5

When there is no .zshrc file in a user's home directory and zsh is started, an interactive configuration utility is run instead of directly giving access to the shell prompt.

I set up zsh to be the default shell on my Debian Wheezy systems. Therefore every newly created user gets zsh as login shell if I do not change that manually. Also there is a default .zshrc in /etc/skel, so all regular users on my system have a copy of the file in their home directory. This is not the case for system users.

When I now change into a system user (for example the user for a specific network daemon) via sudo or sh I run into the configuration tool, because these users have no .zshrc in their home directories.

It doesn't feel right to place a .zshrc into each and every daemon's home directory, which also would be a pain to setup and maintain on a lot of systems. But I still wouldn't want to downgrade to a less comfortable bash for these users.

Is there a way to disable the zsh configuration tool without having to create a .zshrc file in the user's home directory? Additionally a way to setup a single file to be the system-wide default .zshrc for all users which don't have one would be nice too.

4

from: http://www.zsh.org/mla/users/2007/msg00398.html

The shell then executes code in the file
scripts/newuser in the shared library area (by default
/usr/local/share/zsh/<VERSION>/scripts/newuser).  This feature can be
turned off simply by removing this script.  The module can be removed
entirely from the configured shell by editing the line starting
"name=zsh/newuser" in the config.modules file, which is generated in the
top level distribution directory during configuration: change the line to
include "link=no auto=no".

and /etc/zsh/zshrc is sourced by every shell that has the interactive,rcs, & globalrc options set. (which most interactive zsh processes do)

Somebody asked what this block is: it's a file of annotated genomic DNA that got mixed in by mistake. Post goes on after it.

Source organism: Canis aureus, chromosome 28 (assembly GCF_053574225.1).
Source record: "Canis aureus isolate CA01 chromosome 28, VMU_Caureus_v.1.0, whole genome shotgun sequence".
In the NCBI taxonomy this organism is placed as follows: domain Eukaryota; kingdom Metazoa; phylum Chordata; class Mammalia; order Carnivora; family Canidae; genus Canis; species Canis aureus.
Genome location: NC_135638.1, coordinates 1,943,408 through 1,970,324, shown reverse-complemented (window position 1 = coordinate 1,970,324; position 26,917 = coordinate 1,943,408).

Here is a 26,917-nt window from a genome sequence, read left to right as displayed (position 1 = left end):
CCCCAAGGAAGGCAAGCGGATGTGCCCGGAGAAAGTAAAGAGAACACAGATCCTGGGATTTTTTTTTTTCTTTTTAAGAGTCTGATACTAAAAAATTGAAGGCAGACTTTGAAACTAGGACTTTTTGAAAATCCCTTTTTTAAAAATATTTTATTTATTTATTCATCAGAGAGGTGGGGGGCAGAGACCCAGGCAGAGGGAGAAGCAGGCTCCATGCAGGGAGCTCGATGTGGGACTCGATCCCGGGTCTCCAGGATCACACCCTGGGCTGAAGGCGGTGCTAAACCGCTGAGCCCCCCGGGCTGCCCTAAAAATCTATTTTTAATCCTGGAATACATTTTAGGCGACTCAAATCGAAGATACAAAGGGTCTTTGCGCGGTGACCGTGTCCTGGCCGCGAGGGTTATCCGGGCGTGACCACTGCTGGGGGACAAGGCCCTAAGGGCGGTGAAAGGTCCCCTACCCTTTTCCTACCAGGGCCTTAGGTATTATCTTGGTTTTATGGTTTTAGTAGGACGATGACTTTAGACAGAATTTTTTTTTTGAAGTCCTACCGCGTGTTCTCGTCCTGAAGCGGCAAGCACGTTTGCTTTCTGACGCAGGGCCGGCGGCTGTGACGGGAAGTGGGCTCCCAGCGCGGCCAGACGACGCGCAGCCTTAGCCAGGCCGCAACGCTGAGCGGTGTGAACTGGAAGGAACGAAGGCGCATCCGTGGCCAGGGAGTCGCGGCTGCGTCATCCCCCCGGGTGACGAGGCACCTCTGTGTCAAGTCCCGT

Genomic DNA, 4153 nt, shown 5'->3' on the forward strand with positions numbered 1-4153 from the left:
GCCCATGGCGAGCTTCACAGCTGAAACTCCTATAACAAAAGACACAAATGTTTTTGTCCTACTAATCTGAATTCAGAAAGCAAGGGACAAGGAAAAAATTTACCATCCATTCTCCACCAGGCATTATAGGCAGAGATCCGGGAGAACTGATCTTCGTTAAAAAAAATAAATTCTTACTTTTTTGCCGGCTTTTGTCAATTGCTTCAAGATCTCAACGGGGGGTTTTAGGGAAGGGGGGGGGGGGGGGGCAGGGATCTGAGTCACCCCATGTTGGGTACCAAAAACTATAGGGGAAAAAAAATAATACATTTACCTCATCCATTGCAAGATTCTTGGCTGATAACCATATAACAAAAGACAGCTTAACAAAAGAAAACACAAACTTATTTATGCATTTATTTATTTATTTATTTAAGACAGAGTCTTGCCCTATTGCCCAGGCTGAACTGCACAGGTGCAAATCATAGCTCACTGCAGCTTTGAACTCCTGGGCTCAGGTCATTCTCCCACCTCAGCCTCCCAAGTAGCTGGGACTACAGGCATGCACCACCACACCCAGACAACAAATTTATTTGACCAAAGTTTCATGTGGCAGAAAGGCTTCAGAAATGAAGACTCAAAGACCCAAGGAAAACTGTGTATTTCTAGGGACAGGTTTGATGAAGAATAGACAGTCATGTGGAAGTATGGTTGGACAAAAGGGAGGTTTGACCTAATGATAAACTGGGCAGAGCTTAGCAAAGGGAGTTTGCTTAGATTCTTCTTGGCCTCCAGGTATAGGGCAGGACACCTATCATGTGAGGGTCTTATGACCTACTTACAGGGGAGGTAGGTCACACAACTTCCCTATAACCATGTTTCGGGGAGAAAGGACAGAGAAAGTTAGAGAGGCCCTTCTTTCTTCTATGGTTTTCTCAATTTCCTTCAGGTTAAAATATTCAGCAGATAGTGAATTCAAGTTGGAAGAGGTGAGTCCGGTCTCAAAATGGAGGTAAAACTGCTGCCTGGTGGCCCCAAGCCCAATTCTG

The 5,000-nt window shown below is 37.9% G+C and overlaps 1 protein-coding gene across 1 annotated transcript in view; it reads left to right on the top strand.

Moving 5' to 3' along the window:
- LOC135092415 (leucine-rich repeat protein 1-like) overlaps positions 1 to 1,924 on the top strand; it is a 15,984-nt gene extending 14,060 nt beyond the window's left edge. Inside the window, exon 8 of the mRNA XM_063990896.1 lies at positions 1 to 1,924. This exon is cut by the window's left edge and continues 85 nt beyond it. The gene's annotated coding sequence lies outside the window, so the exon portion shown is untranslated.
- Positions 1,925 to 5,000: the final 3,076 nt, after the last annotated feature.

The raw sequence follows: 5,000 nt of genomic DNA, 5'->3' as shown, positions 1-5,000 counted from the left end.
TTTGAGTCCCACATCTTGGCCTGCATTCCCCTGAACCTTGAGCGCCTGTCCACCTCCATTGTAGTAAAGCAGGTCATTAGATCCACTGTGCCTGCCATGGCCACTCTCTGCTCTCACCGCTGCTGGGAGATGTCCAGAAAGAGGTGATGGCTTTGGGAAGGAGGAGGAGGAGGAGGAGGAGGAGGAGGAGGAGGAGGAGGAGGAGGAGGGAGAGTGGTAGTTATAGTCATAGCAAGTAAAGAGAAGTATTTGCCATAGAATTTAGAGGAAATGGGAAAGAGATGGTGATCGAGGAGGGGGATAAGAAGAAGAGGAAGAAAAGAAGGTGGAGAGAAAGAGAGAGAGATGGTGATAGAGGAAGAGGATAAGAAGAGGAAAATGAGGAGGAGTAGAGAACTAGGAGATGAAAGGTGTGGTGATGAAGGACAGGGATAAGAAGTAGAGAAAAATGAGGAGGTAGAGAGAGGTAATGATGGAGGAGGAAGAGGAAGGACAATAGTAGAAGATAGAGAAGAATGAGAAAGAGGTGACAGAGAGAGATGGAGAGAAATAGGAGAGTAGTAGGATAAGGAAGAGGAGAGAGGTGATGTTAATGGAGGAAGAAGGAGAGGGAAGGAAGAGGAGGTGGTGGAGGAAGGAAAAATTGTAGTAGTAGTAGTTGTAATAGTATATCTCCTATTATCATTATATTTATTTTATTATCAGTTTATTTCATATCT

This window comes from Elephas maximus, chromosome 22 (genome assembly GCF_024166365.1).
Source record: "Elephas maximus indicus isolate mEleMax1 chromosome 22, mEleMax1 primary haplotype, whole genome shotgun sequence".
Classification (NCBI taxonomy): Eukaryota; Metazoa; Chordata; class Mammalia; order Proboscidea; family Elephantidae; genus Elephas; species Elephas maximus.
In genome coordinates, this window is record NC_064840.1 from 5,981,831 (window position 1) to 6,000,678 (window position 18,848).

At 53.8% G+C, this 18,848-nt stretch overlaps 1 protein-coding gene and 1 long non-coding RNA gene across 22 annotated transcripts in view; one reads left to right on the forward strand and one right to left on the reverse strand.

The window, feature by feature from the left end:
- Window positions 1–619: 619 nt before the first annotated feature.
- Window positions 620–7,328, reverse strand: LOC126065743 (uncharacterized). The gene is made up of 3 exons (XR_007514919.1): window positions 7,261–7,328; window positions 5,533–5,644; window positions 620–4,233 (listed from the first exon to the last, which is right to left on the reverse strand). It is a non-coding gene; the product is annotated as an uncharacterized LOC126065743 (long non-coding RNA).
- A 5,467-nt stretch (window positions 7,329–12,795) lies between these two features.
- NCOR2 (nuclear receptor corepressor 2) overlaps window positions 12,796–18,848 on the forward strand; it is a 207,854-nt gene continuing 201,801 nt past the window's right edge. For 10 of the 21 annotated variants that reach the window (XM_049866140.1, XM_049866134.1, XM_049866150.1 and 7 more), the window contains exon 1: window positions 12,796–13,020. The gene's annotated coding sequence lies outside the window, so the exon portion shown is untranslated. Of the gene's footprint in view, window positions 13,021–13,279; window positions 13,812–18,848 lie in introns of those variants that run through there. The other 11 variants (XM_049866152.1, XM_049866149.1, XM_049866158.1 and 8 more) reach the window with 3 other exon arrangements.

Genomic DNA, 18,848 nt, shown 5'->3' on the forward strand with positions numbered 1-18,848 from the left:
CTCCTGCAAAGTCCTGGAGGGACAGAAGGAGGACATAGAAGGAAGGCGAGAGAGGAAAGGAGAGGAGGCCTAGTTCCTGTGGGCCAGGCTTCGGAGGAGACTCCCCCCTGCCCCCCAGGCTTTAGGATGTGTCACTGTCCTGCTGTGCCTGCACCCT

or add zsh-newuser-install() { :; } in /etc/zsh/zshenv Which has the obvious side-effect of users not being able to use the function until they undefine yours.

You can refine that by adding a test of the UID.

if (( EUID < 1000 )) && (( EUID != 0 )); then # or whatever the highest daemon uid on your system
  zsh-newuser-install() { :; }
fi
  • Thanks. But isn't there a way without modifying such a file? I guess if upstream updates it, my Debian package manager will overwrite it. – aef Dec 8 '12 at 2:58
  • updated my answer. – llua Dec 8 '12 at 4:57
  • 1
    Could you please explain that. What does Privileged do and why will it only be called for users with IDs above 999? – aef Dec 8 '12 at 5:07
  • -lt == Less than, the option will only be set if the uid is less than 1000, most daemon user accounts are under 1000. && man zshoptions | less -p 'Shell State' – llua Dec 8 '12 at 17:08
  • setopt Privileged doesn't disable the configuration utility and I don't read that out of the manpage either. And the case that the newuser file being modified back to it's original state by the system package manager already happened once since your original post. – aef Dec 17 '12 at 19:56

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